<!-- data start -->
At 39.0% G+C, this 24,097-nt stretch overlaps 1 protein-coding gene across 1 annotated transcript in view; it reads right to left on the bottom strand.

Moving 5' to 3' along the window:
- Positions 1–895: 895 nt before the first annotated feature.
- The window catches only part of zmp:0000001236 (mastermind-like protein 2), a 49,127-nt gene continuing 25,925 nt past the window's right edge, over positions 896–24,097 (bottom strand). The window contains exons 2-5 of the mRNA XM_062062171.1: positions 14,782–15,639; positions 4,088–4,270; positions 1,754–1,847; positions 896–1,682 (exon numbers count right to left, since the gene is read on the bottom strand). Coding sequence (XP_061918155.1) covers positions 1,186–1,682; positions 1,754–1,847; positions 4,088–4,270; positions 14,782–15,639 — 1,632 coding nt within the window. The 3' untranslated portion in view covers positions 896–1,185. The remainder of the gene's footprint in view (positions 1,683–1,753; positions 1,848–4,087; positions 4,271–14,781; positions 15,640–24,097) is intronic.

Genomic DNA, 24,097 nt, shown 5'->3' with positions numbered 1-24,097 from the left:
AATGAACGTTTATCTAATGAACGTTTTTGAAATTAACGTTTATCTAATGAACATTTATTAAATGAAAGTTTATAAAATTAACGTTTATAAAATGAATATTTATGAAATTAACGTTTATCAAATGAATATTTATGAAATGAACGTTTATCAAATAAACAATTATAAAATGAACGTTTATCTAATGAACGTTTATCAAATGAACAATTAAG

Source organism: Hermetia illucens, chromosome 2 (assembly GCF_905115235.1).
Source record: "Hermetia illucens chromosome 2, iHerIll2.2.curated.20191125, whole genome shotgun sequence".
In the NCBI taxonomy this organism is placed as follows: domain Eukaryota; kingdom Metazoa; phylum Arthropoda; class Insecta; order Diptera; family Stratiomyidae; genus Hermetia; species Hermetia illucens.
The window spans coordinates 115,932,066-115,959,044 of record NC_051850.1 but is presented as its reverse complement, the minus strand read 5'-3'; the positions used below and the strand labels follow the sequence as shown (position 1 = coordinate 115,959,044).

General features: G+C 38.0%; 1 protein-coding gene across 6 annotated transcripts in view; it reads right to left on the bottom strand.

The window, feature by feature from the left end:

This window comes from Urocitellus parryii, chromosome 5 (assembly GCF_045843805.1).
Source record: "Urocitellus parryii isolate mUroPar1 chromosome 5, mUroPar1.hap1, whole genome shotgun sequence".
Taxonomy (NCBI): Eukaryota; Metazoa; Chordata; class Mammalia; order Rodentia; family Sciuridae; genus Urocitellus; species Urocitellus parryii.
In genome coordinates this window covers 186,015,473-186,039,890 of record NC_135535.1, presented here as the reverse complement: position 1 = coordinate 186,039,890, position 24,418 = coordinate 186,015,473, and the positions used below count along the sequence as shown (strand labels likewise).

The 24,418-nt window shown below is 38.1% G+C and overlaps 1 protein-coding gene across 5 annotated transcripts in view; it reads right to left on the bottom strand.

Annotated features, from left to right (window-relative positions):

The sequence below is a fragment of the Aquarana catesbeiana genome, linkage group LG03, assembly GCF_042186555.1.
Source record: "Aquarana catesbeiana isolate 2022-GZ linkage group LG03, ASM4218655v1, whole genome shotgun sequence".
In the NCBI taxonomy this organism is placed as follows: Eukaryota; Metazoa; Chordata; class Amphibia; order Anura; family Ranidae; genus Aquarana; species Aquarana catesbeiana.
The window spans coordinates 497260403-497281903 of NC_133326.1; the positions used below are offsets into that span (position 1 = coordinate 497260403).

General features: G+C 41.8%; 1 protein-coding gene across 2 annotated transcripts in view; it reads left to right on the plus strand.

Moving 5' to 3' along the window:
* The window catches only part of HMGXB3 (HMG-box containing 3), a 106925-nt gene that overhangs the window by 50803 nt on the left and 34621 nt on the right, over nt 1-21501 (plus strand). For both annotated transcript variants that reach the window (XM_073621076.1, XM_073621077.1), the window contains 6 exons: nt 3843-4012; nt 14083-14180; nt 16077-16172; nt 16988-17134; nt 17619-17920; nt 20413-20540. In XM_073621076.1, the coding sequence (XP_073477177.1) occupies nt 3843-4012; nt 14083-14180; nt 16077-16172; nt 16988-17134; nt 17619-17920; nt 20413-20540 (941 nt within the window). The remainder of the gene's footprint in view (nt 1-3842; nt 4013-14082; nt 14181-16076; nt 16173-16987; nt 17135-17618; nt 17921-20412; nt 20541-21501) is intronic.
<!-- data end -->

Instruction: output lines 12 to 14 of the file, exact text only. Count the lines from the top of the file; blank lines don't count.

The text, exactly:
The window, feature by feature from the left end:

This window comes from Urocitellus parryii, chromosome 5 (assembly GCF_045843805.1).
Source record: "Urocitellus parryii isolate mUroPar1 chromosome 5, mUroPar1.hap1, whole genome shotgun sequence".